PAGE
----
Arlan: People talk about sports teams going from, “Worst to first,” but that’s usually from one season to the next. It’s fairly rare that we see teams do what RIT just accomplished, finishing last during the season but earning the playoff title. Even though the Tigers won the CHA tournament last year, I confess that I didn’t have them emerging from the bracket. It is a fitting end to a CHA season where one always had to expect the unexpected.
However one may feel about RIT and what they bring to the NCAA tournament, I strongly believe that having the Tigers join the list of teams that have played in the tourney is great for the sport in the long term. Exposing more programs and fan bases to the event can only grow its popularity. While in the past other CHA teams could take pride in what Mercyhurst was able to accomplish on the national stage, it should make it more achievable for all when they can see that Robert Morris has won a CHA title, and RIT has now won two. The remaining teams can say, “If they can do it, why can’t we?”
The careers of the RIT seniors are really a quite incredible story. They start out being the dominant team at D-III, put the exclamation point on that experience with the NCAA title, move up to D-I and certainly do nothing to discredit their program in year one, and then are league champs as juniors. I’m sure they had a dream to play in the other NCAA tournament before their four years were up and knew it was possible after last year, but it certainly had to look like a dream only at certain rough points in this season. Good for them for sticking with it and making it reality.
There were some ugly goals that figured heavily in deciding outcomes, and that’s common this time of year. I liked that RIT’s winning goal was a befitting highlight for such a memorable moment for the program. A very nice team goal with four people touching the puck coming up the ice and finished off with a beautiful shot by Carly Payerl — it was just how one would draw it up.
At the same time, one has to feel for Syracuse. They shared the same dream, and it was so, so close. Hockey can bring crushing defeats, and the seasons can end so suddenly that there really is no way to process it in the moment. The Orange were playing the type of tournament that they wanted up to that point, at least for the most part. When I talked to Paul Flanagan a few weeks ago, he said that one thing that had caused problems for his team was that it had failed to put teams away when it had the chance, and that led to losses and ties it shouldn’t have suffered. That came back to bite Syracuse once more at the worst possible moment. I’m sure Ali Binnington’s play in goal for RIT factored heavily into that.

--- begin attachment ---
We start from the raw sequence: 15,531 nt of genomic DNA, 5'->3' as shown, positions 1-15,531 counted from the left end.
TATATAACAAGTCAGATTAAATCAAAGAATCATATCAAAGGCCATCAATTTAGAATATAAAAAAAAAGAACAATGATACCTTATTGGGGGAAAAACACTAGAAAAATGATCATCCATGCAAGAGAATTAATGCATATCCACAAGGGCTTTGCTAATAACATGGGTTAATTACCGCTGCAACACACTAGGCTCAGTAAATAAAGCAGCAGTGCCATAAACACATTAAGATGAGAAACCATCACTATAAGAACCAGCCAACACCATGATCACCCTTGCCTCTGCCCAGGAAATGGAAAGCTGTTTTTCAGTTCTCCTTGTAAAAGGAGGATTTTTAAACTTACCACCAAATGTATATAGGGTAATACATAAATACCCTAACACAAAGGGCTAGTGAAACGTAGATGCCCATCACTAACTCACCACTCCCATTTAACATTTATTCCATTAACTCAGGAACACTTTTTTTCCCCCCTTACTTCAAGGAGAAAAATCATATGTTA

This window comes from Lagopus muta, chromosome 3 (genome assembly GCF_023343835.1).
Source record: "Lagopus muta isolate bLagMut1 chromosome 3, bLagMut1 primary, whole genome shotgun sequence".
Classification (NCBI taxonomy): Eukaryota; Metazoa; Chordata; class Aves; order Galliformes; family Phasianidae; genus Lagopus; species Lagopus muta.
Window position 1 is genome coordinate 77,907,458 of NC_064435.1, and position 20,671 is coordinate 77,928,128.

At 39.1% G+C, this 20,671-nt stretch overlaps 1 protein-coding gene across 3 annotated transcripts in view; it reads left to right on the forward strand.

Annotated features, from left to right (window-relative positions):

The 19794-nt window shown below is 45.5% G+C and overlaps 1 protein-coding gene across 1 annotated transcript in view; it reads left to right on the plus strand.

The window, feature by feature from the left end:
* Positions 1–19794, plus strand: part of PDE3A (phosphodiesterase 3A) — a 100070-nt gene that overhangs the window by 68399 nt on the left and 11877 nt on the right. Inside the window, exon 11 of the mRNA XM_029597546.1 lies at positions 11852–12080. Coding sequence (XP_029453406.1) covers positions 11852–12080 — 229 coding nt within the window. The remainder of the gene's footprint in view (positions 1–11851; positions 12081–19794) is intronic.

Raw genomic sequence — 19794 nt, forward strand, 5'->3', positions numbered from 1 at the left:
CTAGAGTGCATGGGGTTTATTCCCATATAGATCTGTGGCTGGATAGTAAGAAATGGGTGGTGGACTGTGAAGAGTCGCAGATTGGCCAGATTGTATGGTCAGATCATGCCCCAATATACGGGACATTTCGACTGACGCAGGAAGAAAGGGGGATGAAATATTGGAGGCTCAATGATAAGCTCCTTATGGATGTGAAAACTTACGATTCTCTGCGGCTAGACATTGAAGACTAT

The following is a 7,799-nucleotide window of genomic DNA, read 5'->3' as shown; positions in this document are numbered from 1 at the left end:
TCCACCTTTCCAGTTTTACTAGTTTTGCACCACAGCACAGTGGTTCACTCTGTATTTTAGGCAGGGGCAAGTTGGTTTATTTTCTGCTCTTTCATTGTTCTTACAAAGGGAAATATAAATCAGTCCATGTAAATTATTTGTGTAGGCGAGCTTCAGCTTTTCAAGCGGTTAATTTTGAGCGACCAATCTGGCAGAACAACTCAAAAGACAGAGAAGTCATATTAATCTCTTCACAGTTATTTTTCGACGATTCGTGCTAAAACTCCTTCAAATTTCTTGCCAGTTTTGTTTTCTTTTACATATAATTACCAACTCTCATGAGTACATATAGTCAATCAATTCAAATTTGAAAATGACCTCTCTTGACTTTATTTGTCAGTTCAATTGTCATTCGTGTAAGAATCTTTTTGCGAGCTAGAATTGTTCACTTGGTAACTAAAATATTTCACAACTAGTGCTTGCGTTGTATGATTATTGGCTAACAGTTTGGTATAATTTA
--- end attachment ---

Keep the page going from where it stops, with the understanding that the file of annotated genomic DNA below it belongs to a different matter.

What are your thoughts on how the CHA tourney played out, including RIT stopping Mercyhurst and ending the Lakers’ run of 10 straight NCAA appearances?
Candace: I was surprised a little that RIT took out the Lakers. Considering that the exact same scenario played out last year in the CHA tournament, when an auto-bid wasn’t on the line, I thought the Lakers would come out flying. Mercyhurst though, just doesn’t have the dominant offense that it used to. I had thought Mercyhurst might be vulnerable in the CHA tournament, and even home ice couldn’t boost the Lakers.
Let’s take a moment to honor that pretty amazing stat: 10 consecutive NCAA tournaments. Consider that some of the traditional powers, including Minnesota, Wisconsin, Boston College, Boston University, Harvard, and Cornell, haven’t attained 10 in a row. Mike Sisti does a tremendous job with that team every year, and the Lakers will be back.
While Mercyhurst outshot RIT in the game, it wasn’t as though Binnington had to make Nicole Hensley-like saves. She finished with 26 saves, a respectable number, but it shows that the team played good defense in front of Binnington. There is a lot of leadership in the RIT locker room. That senior class won a D-III national title as freshmen, transitioned very successfully to D-I, won the CHA tournament in just the program’s second year, and now is in the NCAA tournament.
I do think it is very good for the game to see RIT making it, and will hopefully lead clubs like Syracuse, Penn State, and Lindenwood in the CHA, and perhaps perennial also-rans in other conferences, such as Rensselaer and Union in the ECAC, Minnesota State in the WCHA, and most of the teams in Hockey East, to realize that success isn’t really that far away.
Speaking of Hockey East, as well as coaches who always seem to get their program where it needs to be, Brian Durocher again has Boston University on a roll. The Terriers had looked vulnerable at times this season, but were pretty dominant in capturing a fourth-consecutive Hockey East tournament. The Terriers’ offense just rolled over opponents, putting up six goals on Northeastern in the semis after scoring eight and seven against Vermont in the quarters. They capped that by beating arch-rival Boston College 4-1 on Sunday. It was the most goals BC had given up all season long, although one was an empty-netter. Three of those goals came in the third, just when it seemed BC might be ready to take it.
What is your opinion on Hockey East and how it played out, and what do the results mean for BU and BC, respectively?